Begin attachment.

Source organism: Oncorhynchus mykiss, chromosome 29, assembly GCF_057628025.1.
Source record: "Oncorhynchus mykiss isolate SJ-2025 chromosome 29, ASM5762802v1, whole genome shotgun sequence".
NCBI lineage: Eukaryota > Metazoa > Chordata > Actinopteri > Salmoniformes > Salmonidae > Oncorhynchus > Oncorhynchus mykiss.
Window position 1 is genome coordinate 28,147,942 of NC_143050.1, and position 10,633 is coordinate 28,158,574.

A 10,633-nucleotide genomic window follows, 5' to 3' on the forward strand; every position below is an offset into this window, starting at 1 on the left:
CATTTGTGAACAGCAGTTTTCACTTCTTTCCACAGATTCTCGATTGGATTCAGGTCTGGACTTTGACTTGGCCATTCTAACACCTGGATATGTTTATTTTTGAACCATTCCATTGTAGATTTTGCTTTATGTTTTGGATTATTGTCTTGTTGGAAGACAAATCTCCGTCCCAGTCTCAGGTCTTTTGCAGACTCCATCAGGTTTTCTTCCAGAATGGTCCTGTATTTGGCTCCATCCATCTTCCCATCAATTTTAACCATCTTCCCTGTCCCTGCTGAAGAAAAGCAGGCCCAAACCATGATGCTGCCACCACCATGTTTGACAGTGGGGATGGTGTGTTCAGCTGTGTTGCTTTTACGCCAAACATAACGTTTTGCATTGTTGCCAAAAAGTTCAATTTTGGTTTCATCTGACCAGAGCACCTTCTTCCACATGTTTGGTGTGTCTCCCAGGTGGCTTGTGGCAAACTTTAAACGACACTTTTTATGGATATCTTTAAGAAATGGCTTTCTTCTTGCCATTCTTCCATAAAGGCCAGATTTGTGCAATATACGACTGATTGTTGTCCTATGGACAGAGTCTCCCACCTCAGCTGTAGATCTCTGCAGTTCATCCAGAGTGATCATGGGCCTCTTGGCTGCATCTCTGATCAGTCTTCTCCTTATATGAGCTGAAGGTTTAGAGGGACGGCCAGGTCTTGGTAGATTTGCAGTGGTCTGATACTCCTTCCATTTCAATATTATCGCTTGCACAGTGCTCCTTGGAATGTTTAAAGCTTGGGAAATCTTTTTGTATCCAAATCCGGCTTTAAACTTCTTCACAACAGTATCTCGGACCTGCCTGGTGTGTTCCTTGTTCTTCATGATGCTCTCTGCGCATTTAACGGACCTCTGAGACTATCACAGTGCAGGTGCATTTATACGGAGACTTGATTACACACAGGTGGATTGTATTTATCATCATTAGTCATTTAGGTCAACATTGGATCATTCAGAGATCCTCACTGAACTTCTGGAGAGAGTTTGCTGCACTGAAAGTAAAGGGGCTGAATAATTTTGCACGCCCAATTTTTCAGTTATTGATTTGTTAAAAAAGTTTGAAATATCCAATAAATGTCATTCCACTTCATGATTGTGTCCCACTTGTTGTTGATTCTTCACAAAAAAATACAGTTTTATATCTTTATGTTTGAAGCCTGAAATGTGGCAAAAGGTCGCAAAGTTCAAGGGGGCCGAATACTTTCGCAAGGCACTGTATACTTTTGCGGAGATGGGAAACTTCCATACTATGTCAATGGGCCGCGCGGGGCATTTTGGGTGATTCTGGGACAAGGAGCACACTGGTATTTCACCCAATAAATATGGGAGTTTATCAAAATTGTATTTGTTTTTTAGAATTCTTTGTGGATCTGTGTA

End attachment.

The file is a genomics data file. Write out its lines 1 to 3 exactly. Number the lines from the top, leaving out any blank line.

Source organism: Oncorhynchus mykiss, chromosome 29, assembly GCF_057628025.1.
Source record: "Oncorhynchus mykiss isolate SJ-2025 chromosome 29, ASM5762802v1, whole genome shotgun sequence".
NCBI lineage: Eukaryota > Metazoa > Chordata > Actinopteri > Salmoniformes > Salmonidae > Oncorhynchus > Oncorhynchus mykiss.